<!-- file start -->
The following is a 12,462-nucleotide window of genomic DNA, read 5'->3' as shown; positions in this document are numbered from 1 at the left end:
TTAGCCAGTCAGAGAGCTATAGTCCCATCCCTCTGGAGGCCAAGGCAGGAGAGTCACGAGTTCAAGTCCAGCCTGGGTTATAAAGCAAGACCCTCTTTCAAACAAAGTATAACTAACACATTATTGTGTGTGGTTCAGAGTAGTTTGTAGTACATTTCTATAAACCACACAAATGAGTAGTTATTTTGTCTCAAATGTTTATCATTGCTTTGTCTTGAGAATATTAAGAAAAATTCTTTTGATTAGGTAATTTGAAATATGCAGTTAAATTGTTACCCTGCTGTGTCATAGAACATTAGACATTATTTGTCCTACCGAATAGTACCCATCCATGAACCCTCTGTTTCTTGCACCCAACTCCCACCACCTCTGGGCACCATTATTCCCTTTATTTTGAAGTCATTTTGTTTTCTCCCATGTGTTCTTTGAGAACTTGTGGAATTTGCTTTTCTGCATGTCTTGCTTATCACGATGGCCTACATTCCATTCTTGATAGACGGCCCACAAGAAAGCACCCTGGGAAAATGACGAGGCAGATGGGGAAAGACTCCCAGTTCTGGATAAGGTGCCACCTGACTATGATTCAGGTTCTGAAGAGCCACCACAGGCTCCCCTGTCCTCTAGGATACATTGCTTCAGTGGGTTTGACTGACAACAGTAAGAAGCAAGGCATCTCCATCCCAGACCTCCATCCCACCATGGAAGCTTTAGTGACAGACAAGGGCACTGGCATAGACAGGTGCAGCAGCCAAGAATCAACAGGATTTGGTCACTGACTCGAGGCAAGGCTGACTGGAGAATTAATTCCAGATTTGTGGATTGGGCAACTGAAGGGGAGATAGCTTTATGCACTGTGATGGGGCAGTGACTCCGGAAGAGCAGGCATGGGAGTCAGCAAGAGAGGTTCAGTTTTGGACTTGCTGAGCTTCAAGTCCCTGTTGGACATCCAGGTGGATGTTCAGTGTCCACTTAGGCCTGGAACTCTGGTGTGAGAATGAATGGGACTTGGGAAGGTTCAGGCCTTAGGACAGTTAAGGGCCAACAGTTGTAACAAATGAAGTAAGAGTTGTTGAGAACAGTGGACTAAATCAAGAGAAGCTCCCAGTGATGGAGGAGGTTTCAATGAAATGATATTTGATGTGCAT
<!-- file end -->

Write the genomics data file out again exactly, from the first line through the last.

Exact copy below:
The following is a 12,462-nucleotide window of genomic DNA, read 5'->3' as shown; positions in this document are numbered from 1 at the left end:
TTAGCCAGTCAGAGAGCTATAGTCCCATCCCTCTGGAGGCCAAGGCAGGAGAGTCACGAGTTCAAGTCCAGCCTGGGTTATAAAGCAAGACCCTCTTTCAAACAAAGTATAACTAACACATTATTGTGTGTGGTTCAGAGTAGTTTGTAGTACATTTCTATAAACCACACAAATGAGTAGTTATTTTGTCTCAAATGTTTATCATTGCTTTGTCTTGAGAATATTAAGAAAAATTCTTTTGATTAGGTAATTTGAAATATGCAGTTAAATTGTTACCCTGCTGTGTCATAGAACATTAGACATTATTTGTCCTACCGAATAGTACCCATCCATGAACCCTCTGTTTCTTGCACCCAACTCCCACCACCTCTGGGCACCATTATTCCCTTTATTTTGAAGTCATTTTGTTTTCTCCCATGTGTTCTTTGAGAACTTGTGGAATTTGCTTTTCTGCATGTCTTGCTTATCACGATGGCCTACATTCCATTCTTGATAGACGGCCCACAAGAAAGCACCCTGGGAAAATGACGAGGCAGATGGGGAAAGACTCCCAGTTCTGGATAAGGTGCCACCTGACTATGATTCAGGTTCTGAAGAGCCACCACAGGCTCCCCTGTCCTCTAGGATACATTGCTTCAGTGGGTTTGACTGACAACAGTAAGAAGCAAGGCATCTCCATCCCAGACCTCCATCCCACCATGGAAGCTTTAGTGACAGACAAGGGCACTGGCATAGACAGGTGCAGCAGCCAAGAATCAACAGGATTTGGTCACTGACTCGAGGCAAGGCTGACTGGAGAATTAATTCCAGATTTGTGGATTGGGCAACTGAAGGGGAGATAGCTTTATGCACTGTGATGGGGCAGTGACTCCGGAAGAGCAGGCATGGGAGTCAGCAAGAGAGGTTCAGTTTTGGACTTGCTGAGCTTCAAGTCCCTGTTGGACATCCAGGTGGATGTTCAGTGTCCACTTAGGCCTGGAACTCTGGTGTGAGAATGAATGGGACTTGGGAAGGTTCAGGCCTTAGGACAGTTAAGGGCCAACAGTTGTAACAAATGAAGTAAGAGTTGTTGAGAACAGTGGACTAAATCAAGAGAAGCTCCCAGTGATGGAGGAGGTTTCAATGAAATGATATTTGATGTGCAT